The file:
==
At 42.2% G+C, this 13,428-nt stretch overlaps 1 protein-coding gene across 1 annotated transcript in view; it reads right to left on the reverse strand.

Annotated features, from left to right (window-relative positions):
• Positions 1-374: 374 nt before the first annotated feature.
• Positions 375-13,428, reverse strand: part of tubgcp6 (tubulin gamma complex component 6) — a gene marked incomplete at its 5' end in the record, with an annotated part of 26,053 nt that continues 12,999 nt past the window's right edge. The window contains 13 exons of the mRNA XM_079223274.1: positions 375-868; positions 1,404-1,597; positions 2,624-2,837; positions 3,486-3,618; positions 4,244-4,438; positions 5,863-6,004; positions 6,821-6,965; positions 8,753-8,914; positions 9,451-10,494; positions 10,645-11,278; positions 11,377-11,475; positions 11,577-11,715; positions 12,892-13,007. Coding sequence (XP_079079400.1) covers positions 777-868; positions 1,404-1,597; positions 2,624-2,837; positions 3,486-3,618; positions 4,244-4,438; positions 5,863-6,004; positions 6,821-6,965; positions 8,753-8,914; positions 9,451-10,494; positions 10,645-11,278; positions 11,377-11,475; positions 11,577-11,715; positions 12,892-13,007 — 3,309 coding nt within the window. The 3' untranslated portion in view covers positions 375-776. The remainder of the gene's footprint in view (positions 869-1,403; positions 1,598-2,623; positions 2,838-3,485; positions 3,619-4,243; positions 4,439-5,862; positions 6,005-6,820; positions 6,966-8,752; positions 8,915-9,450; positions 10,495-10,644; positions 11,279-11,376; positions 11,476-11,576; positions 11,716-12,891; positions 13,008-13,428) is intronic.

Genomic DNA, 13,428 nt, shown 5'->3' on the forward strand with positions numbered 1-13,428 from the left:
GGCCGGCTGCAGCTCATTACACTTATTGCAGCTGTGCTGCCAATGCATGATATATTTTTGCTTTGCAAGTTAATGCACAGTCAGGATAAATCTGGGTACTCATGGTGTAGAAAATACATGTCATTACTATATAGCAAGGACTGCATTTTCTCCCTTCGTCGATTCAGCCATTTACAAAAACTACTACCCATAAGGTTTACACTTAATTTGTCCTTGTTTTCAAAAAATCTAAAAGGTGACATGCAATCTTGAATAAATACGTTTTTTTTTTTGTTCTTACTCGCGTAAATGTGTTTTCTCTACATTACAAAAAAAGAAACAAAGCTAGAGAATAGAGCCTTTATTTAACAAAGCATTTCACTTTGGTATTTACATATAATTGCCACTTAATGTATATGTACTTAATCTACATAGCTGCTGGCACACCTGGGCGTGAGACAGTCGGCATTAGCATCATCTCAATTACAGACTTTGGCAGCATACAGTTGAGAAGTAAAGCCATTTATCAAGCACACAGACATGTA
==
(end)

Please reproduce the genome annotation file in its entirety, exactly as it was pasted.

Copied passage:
At 42.2% G+C, this 13,428-nt stretch overlaps 1 protein-coding gene across 1 annotated transcript in view; it reads right to left on the reverse strand.

Annotated features, from left to right (window-relative positions):
• Positions 1-374: 374 nt before the first annotated feature.
• Positions 375-13,428, reverse strand: part of tubgcp6 (tubulin gamma complex component 6) — a gene marked incomplete at its 5' end in the record, with an annotated part of 26,053 nt that continues 12,999 nt past the window's right edge. The window contains 13 exons of the mRNA XM_079223274.1: positions 375-868; positions 1,404-1,597; positions 2,624-2,837; positions 3,486-3,618; positions 4,244-4,438; positions 5,863-6,004; positions 6,821-6,965; positions 8,753-8,914; positions 9,451-10,494; positions 10,645-11,278; positions 11,377-11,475; positions 11,577-11,715; positions 12,892-13,007. Coding sequence (XP_079079400.1) covers positions 777-868; positions 1,404-1,597; positions 2,624-2,837; positions 3,486-3,618; positions 4,244-4,438; positions 5,863-6,004; positions 6,821-6,965; positions 8,753-8,914; positions 9,451-10,494; positions 10,645-11,278; positions 11,377-11,475; positions 11,577-11,715; positions 12,892-13,007 — 3,309 coding nt within the window. The 3' untranslated portion in view covers positions 375-776. The remainder of the gene's footprint in view (positions 869-1,403; positions 1,598-2,623; positions 2,838-3,485; positions 3,619-4,243; positions 4,439-5,862; positions 6,005-6,820; positions 6,966-8,752; positions 8,915-9,450; positions 10,495-10,644; positions 11,279-11,376; positions 11,476-11,576; positions 11,716-12,891; positions 13,008-13,428) is intronic.

Genomic DNA, 13,428 nt, shown 5'->3' on the forward strand with positions numbered 1-13,428 from the left:
GGCCGGCTGCAGCTCATTACACTTATTGCAGCTGTGCTGCCAATGCATGATATATTTTTGCTTTGCAAGTTAATGCACAGTCAGGATAAATCTGGGTACTCATGGTGTAGAAAATACATGTCATTACTATATAGCAAGGACTGCATTTTCTCCCTTCGTCGATTCAGCCATTTACAAAAACTACTACCCATAAGGTTTACACTTAATTTGTCCTTGTTTTCAAAAAATCTAAAAGGTGACATGCAATCTTGAATAAATACGTTTTTTTTTTTGTTCTTACTCGCGTAAATGTGTTTTCTCTACATTACAAAAAAAGAAACAAAGCTAGAGAATAGAGCCTTTATTTAACAAAGCATTTCACTTTGGTATTTACATATAATTGCCACTTAATGTATATGTACTTAATCTACATAGCTGCTGGCACACCTGGGCGTGAGACAGTCGGCATTAGCATCATCTCAATTACAGACTTTGGCAGCATACAGTTGAGAAGTAAAGCCATTTATCAAGCACACAGACATGTA